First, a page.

Tesla Motors will be keeping its stores open and increasing prices. Average vehicle buyers may still spend 59% of their time researching online, but Tesla has announced that the electric automaker won’t be converting its sales 100% online as Elon Musk said two weeks ago but will be keeping many of its stores open and raising prices on average by 3%.
The price increase will include Tesla’s Model S luxury sedan, Model X crossover, and higher priced variants of the Model 3. The standard $35,000 Model 3, Tesla’s current entry-level model, will be excluded from the price hike.
It hasn’t been determined if the price increase will affect Tesla’s upcoming small SUV, the Model Y. Model Y is expected to be priced slightly higher than the Model 3 and it’s speculated the vehicle will share the same electric powertrains and options as the sedan.
The 3% price hike may not sound like much, but the dollar amount is significant because of the vehicles’ pricing. For instance, the Model S is priced at $80,200 including a $1,200 destination charge, but excluding potential federal or state electric vehicle tax credits.
The basic-trim Model S comes with a driving range of 270 miles and a top speed of 140 mph. That’s a 0-60 mph time of 4.2 seconds. The 3% price jump would increase the price of the Model S by $2,400.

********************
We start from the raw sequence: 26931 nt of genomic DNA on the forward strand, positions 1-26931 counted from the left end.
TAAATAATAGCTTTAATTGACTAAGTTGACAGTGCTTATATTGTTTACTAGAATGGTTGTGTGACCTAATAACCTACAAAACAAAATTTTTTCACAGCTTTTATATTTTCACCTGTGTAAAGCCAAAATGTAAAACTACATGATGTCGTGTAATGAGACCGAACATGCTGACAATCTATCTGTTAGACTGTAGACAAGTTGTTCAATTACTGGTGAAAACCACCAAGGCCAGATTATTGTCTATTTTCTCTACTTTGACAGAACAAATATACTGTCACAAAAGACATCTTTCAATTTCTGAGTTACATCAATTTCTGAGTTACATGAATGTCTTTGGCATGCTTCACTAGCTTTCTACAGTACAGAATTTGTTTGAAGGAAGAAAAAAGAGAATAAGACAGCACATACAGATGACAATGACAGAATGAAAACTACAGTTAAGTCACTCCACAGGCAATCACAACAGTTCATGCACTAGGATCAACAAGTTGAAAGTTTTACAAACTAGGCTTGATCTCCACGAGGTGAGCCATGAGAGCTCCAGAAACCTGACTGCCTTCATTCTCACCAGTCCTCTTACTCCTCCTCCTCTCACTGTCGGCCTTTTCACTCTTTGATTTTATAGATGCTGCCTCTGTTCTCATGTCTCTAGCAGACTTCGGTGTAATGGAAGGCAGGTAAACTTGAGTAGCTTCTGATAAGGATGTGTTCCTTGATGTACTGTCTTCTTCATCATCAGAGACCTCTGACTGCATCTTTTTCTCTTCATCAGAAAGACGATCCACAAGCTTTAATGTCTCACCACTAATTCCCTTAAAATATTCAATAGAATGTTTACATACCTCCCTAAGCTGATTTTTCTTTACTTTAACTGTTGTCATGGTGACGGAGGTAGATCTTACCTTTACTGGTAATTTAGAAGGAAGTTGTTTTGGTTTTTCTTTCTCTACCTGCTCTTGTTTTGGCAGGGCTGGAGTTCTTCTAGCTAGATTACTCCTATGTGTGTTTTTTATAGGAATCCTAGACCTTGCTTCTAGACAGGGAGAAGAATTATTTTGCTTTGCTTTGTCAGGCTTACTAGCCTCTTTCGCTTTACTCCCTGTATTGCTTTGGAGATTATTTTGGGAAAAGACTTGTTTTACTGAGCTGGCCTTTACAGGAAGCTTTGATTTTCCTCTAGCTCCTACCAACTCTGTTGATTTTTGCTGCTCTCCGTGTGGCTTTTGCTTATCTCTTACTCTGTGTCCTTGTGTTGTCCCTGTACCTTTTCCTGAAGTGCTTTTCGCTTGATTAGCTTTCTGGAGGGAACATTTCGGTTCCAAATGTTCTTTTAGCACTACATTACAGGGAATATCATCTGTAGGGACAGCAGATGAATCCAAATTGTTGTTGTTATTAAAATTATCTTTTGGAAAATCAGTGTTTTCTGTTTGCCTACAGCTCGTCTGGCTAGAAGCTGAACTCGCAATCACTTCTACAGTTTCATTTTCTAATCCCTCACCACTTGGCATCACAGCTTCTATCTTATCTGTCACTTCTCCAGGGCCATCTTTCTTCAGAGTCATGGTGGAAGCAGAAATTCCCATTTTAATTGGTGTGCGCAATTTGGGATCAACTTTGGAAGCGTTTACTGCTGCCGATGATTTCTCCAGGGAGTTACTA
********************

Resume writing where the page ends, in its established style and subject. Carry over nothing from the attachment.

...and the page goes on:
The performance-trim Model S, with an optional Ludicrous Mode power upgrade that costs $15,000, has a $105,950 price tag including the destination charge. For this vehicle, the 3% jump would increase the price by $3,170.
The price hike may be due to the increase in steel prices since the Trump Administration began imposing steel tariffs.
Approximately 50% of the world’s steel is used for buildings and infrastructure including the 12-foot spaced beams in pier-and-beam foundations.
In fact, the U.S. steel tariffs could potentially put thousands of jobs at risk, which is why hundreds of companies have been excused from the tariffs. Among those excused from the tariffs is Ford Motor Company.
“[The tariffs] could result in an increase in domestic commodity prices, harming the competitiveness of American manufacturers,” said Ford in a statement.
But the tariffs aren’t the only potential reason for the Tesla price hike. Musk says Tesla stores were closing in an effort to trim costs. Now that most of the company’s stores are remaining open, Tesla is supplementing those costs with a price increase.
The shift in gears came after Tesla staffers argued that closing stores would cause the company to lose more in sales and profit than it would pick up by firing staff and getting out of leases.
“As a result of keeping significantly more stores open, Tesla will need to raise vehicle prices by about 3% on average worldwide,” Tesla said in a statement. “In other words, we will only close about half as many stores, but the cost savings are therefore only about half.”